Army Sergeant First Class (E-7) Commisso was a somewhat unsympathetic appellant. In 2013 he became romantically – or, perhaps, unromantically – involved with a Marine Private First Class (E-2) he met while undergoing physical therapy. His case had many of the hallmarks of a modern politicized military sexual assault prosecution: rank disparity, a he-said/she-said allegation, and even distribution of revealing photos of the alleged victim.
Before the case was tried in 2014, the allegations were repeatedly briefed during monthly meetings of a local Sexual Assault Review Board (SARB). CAAF described the purpose of the SARB as “to ensure that sexual assault victims received their legal entitlements throughout the court-martial process,” and the court observed that the “briefings contained only the putative victim’s version of the alleged criminal acts.” 76 M.J. at 319. Three SARB participants were selected to be part of the ten-member general court-martial panel that heard Commisso’s case, and they remained on the panel when it convicted Commisso of numerous offenses and sentenced him to confinement for one year, reduction to E-1, and a bad-conduct discharge.
That those three members were selected for, and remained part of, the panel after such one-sided exposure to the allegations was troubling in its own right, but there was something worse. The three members (two Colonels and a Lieutenant Colonel) concealed their involvement in the SARB and their prior knowledge of the case until after the trial was over.
All of the members of Commisso’s court-martial were questioned during voir dire about their knowledge of the facts of the case and about their involvement in the military’s sexual assault response system. All of the members denied any such knowledge or involvement. For the three colonels, those answers were false. CAAF used various terms to describe those answers, none of them normally associated with Army field grade officers: “inaccurate,” “dishonest,” “lack of candor,” and “at least the possibility of intentional concealment.” 76 M.J. at 322-324.
CAAF also took the extraordinary step of identifying the three colonels by name: “COL Forsythe, COL Ackermann, and LTC Arcari.” 76 M.J. at 318.
Alone that’s enough to get the case special attention, but CAAF’s June 26, 2017, decision turned on something more.
After the trial of Commisso’s case, Colonel Forsythe returned to the SARB and complained about the way SARB proceedings were conducted:
During the SARB, COL Forsythe expressed concern about how the incident review slides were being presented. He indicated that he had served on court-martial panels, and he was concerned that the incident review slides might “prejudice” him, or words to that effect. He said that it is his role as a panel member to be “objective,” or words to that effect. He indicated that when he heard mention of a Marine PFC [at Appellant’s court-martial] he recognized the case [from the SARB review slides]. He then indicated that during [Appellant’s] court-martial the lawyers ask[ed] the members if they kn[ew] about the case. He then pondered, “Did I lie? Maybe I did. I don’t think I did,” or words to that effect….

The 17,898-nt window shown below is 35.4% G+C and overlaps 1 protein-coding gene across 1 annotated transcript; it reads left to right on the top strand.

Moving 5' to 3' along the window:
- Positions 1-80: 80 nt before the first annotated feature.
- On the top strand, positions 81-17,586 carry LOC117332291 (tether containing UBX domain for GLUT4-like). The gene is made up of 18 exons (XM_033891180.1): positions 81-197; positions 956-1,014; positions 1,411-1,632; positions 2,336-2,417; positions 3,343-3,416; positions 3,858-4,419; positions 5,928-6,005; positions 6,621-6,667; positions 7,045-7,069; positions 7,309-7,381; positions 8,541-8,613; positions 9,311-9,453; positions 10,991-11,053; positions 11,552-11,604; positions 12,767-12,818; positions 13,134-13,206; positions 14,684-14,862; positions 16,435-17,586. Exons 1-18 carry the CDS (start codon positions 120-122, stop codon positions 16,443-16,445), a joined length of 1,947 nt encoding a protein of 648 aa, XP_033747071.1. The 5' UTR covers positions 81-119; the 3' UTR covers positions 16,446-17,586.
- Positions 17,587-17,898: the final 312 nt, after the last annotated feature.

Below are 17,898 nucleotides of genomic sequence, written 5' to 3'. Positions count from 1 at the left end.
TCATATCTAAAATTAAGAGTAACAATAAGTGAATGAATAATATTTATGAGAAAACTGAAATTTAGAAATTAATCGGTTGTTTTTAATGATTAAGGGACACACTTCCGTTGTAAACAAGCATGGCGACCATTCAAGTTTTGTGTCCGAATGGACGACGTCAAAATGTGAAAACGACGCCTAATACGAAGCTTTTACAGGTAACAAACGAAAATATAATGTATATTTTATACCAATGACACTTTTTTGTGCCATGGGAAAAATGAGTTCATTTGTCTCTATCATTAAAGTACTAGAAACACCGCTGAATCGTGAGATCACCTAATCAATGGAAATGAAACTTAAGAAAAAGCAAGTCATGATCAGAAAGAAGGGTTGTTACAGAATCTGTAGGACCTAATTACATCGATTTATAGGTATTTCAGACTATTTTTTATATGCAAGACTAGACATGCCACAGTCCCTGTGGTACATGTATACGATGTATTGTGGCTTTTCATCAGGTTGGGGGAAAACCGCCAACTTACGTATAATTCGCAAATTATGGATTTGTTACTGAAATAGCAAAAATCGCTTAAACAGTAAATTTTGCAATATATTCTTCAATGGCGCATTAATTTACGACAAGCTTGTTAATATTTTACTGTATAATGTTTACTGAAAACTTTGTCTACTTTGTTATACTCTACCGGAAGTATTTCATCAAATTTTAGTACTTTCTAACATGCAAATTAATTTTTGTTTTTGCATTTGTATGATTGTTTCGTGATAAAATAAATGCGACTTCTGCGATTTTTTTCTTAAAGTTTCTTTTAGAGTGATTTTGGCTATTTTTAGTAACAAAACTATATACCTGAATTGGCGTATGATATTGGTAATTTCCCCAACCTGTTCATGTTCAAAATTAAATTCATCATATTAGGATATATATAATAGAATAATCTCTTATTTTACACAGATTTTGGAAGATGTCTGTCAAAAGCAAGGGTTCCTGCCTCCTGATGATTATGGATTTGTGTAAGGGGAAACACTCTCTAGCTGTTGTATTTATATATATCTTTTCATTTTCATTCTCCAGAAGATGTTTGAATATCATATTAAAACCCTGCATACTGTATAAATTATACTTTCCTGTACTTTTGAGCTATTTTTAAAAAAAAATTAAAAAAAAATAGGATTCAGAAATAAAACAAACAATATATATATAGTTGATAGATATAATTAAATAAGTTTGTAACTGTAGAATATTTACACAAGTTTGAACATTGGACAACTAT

[COL Forsythe] suggested that the incident review slides should be presented differently because defense counsel are “aggressive” about finding something to remove members from the panel . . . He also stated that sometimes when he is sitting on panels he wants to jump over the bar and punch the guy, or words to that effect. He reiterated that he is objective, and he wants to get the bad guys the correct way, or words to that effect. On several occasions, he expressed his desire to be objective.
76 M.J. at 320 (marks in original) (quoting record). This was reported to Commisso’s defense counsel, who moved for a mistrial. The military judge ordered a post-trial hearing where the three colonels were questioned. During that questioning, “COL Forsythe stoutly maintained that he himself was ‘completely objective’ at trial,” 76 M.J.at 320. He did so despite his admitted desire to jump over the bar and punch the guy.
The military judge found all of this insufficient to show actual bias or to support an implied bias challenge, and the Army CCA’s review didn’t address the issue. CAAF, however, was disturbed. Writing for a unanimous court, Judge Ryan excoriated the military judge’s failure to ask certain questions of the three colonels as “an egregious oversight,” 76 M.J. at 324, and she remarked that the military judge’s reasoning “defies common sense.” Id. at n.8. She wrote that “the basic integrity of the court-martial process was undermined.” 76 M.J. at 323. And CAAF reversed the convictions, holding that the military judge abused his discretion when he denied the defense request for a mistrial.
Abuse of discretion is one of the most deferential standards of review, and “a mistrial is an unusual and disfavored remedy.” United States v. Diaz, 59 M.J. 79, 90 (C.A.A.F. 2003). These factors make the reversal in Commisso the most unlikely of outcomes.
But there’s another aspect to what happened in Commisso, and one more person named in the opinion, that ensured the case became part of our Top Ten list.
Colonel Forsythe’s post-trial comments to the SARB were reported to Commisso’s defense counsel by a prosecutor. A Special Victim Prosecutor; one of 24 hand-selected trial counsel who focuses on sexual assault prosecutions. It was undeniably the right thing – professionally, ethically, and morally – for the prosecutor to make that report. And while it’s generally a bad thing for a prosecutor to be identified by name in a judicial opinion reversing a conviction, CAAF’s identification of this prosecutor is a clear sign of well-deserved approval.
“Special Victim Prosecutor (SVP) MAJ Jessica Conn.” 76 M.J. at 318. Now LTC Conn.